As someone best described it to me recently, the internet has moved from a flat ecosystem -- with a multitude of smaller, trusted communities -- to a vertical one, with everyone being pushed together into the same few platforms (investor parlance termed it FAANG -- Facebook, Amazon, Apple, Netflix, and Google), all in the pursuit of data collection and ad revenue. Yahoo purchased Tumblr in 2013 and promised "not to screw it up." Both companies were later scooped up by Verizon who later passed Tumblr off to WordPress. Vine was acquired by Twitter ahead of its launch in 2013, which subsequently shut the platform down in 2016. The fact that being online feels less fun is a serious matter. Today, Democratic presidential candidates incorporate breaking up big tech as central parts of their platforms, and the general public has finally come to understand that these monopolies only know how to do one thing: eat hot chip and lie.
The internet still contains fragments of joy, because people still do. (They did surgery on a grape!) Weird videos continue to proliferate on apps like Tik Tok, which New Yorker staff writer Jia Tolentino recently described as "the last sunny corner on the Internet." But on a systemic level, it's impossible to ignore the immense effect of capitalistic forces on how we experience the internet today. The pockets of fun will continue to erode until we are all flattened into a single pancake of behavioral data. To rediscover joy on the internet will mean reforming it entirely. When Deadspin was shuttered by its private equity-instilled bosses earlier this year, I blogged that instead of looking backward, we needed to imagine something entirely different. The same goes for the internet as a whole -- we need a digital world that is built to take care of us instead of profit from us.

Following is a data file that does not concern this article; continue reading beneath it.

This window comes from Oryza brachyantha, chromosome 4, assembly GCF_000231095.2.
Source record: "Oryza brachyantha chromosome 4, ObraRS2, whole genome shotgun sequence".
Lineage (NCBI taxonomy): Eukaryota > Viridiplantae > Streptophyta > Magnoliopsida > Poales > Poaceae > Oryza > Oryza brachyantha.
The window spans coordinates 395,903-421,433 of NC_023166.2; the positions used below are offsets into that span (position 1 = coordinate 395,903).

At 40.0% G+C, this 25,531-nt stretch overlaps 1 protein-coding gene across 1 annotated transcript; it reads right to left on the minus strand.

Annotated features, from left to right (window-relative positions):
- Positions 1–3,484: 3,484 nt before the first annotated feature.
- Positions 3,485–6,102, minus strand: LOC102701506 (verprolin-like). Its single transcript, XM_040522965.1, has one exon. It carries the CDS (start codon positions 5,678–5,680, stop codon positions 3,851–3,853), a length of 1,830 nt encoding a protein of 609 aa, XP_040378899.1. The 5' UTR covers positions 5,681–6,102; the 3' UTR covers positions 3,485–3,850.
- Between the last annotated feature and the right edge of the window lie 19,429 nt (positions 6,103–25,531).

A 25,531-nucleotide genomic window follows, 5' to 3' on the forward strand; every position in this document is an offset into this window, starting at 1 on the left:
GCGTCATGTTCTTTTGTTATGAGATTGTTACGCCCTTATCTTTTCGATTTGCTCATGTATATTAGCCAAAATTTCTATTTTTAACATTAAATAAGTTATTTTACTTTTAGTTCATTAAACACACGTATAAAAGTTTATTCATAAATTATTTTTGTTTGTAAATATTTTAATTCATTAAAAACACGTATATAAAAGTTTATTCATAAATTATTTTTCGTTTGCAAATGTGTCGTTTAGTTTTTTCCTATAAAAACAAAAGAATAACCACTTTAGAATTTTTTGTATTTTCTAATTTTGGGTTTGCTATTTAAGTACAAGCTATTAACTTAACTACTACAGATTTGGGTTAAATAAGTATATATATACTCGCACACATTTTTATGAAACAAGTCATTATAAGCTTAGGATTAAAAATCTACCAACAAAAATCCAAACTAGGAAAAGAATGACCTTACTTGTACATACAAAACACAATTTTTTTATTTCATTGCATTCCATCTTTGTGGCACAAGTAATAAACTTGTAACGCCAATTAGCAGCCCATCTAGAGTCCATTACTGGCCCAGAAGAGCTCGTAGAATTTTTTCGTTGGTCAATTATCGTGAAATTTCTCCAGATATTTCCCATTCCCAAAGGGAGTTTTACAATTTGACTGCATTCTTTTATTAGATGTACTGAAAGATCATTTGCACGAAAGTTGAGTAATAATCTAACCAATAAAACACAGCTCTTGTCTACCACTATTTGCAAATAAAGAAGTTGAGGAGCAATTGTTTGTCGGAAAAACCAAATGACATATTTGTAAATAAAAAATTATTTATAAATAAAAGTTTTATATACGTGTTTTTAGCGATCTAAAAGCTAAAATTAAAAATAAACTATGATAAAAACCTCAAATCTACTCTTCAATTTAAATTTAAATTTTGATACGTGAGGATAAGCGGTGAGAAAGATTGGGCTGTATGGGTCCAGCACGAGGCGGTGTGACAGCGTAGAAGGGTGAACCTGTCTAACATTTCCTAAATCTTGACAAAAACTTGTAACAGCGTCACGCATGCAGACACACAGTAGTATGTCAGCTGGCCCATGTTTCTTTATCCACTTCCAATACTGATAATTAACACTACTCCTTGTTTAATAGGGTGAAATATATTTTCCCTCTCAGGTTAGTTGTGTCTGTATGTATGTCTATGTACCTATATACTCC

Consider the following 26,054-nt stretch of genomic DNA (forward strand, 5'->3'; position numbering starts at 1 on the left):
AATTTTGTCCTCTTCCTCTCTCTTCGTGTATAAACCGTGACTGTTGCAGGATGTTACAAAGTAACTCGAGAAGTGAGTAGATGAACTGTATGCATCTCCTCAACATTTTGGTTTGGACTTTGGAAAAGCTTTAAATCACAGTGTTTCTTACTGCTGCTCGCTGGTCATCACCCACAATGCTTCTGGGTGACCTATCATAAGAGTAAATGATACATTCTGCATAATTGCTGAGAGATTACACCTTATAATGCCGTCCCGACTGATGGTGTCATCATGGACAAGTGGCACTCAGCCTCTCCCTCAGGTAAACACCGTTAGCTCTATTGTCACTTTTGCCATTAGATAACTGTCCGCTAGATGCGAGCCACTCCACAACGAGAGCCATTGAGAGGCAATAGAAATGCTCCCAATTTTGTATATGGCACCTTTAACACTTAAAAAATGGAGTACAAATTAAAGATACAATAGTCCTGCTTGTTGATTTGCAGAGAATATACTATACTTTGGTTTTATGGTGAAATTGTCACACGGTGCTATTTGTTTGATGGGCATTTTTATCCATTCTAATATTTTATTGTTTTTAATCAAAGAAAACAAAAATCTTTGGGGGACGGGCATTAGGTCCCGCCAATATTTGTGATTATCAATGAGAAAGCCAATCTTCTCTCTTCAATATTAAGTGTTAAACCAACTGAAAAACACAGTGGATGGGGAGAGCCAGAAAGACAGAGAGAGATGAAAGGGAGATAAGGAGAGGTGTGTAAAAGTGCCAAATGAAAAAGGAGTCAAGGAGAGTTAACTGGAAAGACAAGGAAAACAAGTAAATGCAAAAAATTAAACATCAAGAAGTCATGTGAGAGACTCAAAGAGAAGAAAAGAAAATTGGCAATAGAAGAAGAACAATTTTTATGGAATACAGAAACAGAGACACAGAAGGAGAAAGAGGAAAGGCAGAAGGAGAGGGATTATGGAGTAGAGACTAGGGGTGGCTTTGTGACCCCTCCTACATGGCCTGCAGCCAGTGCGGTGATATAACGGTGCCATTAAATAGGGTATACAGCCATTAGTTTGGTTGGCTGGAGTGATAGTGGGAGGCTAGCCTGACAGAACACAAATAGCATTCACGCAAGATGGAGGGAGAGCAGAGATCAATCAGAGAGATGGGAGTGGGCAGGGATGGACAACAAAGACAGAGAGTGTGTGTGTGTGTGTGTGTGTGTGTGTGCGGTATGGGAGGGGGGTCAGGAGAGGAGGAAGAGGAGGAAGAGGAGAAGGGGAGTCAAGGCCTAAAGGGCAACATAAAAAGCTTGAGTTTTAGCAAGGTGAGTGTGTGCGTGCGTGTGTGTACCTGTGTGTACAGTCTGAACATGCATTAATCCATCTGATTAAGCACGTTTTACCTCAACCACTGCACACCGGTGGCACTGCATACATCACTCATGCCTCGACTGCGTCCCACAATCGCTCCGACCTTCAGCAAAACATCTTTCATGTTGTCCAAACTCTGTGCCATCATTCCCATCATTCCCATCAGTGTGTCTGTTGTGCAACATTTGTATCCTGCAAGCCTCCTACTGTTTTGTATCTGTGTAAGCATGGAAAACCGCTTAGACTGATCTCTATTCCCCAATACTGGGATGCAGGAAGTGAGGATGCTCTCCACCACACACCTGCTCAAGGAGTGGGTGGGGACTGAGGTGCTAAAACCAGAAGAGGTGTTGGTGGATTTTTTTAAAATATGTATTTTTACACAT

It's true that every generation is too easily fleeced by the nostalgia of the Good Internet of yesteryear. But if every new moment of the internet feels like the worst one, it's because it is. Just take, for example, my Facebook from the beginning of this decade. In the pursuit of truth for this piece, I recently scoured my posts going nearly 10 years back, where I found this status update: "We're all just babies with internet access." Now that, my good bitch, is Shakespeare indeed.
― mookieproof, Tuesday, 10 December 2019 17:04 (two months ago) link
As someone best described it to me recently, the internet has moved from a flat ecosystem — with a multitude of smaller, trusted communities — to a vertical one, with everyone being pushed together into the same few platforms (investor parlance termed it FAANG — Facebook, Amazon, Apple, Netflix, and Google)
had never heard of FAANG until now
― Peaceful Warrior I Poser (Karl Malone), Tuesday, 10 December 2019 17:07 (two months ago) link